Missouri College Stops Accepting Students Who Need Loans

College of the Ozarks

Kansas City, MO – If you’re a recent high school grad shopping for colleges, you can cross Missouri’s College of the Ozarks off your list if you need a bit of financial assistance to earn your Bachelor’s degree.

The student loan debt crisis in America has everyone from community colleges to the federal government trying to figure out ways to bring down the cost of higher education. Missouri’s College of the Ozarks has a rather pointed solution: Stop accepting potential students who need to take out loans to finance their educations.

College of the Ozarks is a private Christian four-year institution of roughly 1,400 students in a rural location near Branson. According to Roland King, vice president of public affairs at the National Association of Independent Colleges and Universities, said that their planned rejection of students who need to take on debt might be a national first.

But (and it’s a big but), College of the Ozarks is already pretty unusual when it comes to tuition.

Nicknamed Hard Work U, College of the Ozarks requires that all students work on campus, and none of them pay tuition in the first place, said Jerry Davis, the school’s president. Roughly 90 percent of every year’s entering class has to demonstrate financial need, and tuition is covered by credits for campus work, along with federal, state, and college scholarships if needed.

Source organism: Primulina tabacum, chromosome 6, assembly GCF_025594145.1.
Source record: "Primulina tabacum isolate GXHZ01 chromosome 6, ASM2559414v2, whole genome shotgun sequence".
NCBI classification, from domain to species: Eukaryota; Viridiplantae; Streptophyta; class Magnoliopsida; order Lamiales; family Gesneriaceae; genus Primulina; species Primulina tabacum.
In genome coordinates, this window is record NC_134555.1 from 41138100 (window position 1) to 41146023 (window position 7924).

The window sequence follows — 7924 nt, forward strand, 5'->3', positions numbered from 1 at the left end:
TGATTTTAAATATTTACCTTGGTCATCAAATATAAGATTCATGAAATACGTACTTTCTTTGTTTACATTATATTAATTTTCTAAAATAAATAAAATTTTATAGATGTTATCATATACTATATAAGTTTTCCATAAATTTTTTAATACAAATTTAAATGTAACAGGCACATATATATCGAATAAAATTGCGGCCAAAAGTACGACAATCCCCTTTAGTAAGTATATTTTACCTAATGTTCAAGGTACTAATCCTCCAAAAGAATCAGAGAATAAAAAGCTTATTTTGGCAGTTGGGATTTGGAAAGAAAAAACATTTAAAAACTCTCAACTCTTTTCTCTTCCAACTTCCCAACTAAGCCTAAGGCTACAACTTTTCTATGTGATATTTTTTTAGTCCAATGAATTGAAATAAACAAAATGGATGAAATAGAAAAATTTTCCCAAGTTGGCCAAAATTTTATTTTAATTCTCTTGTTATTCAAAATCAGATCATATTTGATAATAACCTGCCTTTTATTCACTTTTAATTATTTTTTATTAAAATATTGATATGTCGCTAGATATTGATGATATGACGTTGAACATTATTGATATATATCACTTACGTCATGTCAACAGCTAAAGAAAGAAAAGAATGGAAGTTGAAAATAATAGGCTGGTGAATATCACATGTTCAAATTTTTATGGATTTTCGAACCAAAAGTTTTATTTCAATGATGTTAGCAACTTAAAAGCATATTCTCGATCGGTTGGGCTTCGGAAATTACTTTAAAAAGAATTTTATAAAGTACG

“We are basically just trying to look out for the students’ interests,” Davis explained. “Kids nowadays are not very sophisticated with money. Debt is a big problem all over the country.”

Roughly two-thirds of undergraduates leave college with a Bachelor’s degree and about $22,656 in debt. Add graduate school, and the number rises sharply. In total, Americans owe more than $1 trillion in student loans, and the level of delinquency is on the rise.

“This college has a very low percentage of students graduating with debt, but it has come up a little and we just don’t think that is a good idea,” Davis said. “This a work college, not a debt college.”

Davis has also pledged to create more work opportunities for students at the school, and said that he will waive some fees, so long as some conditions are met (like working off-campus, but in Branson).


College of the Ozarks was rated the best for education value among Midwestern regional colleges by the U.S. News and World Report.

Krystal Ericson, a junior at the college, said that she has never needed a loan, and that every student will just have to work, budget, and save more.

“I can see it being a problem for some students,” Ericson said. “Taking away the student loan may cause them to think more carefully about their options. They will have some choices to make.”

Do you think that rejecting students who need financial assistance is a good or bad idea for Missouri’s College of the Ozarks? Should more schools adopt this idea? Why or why not?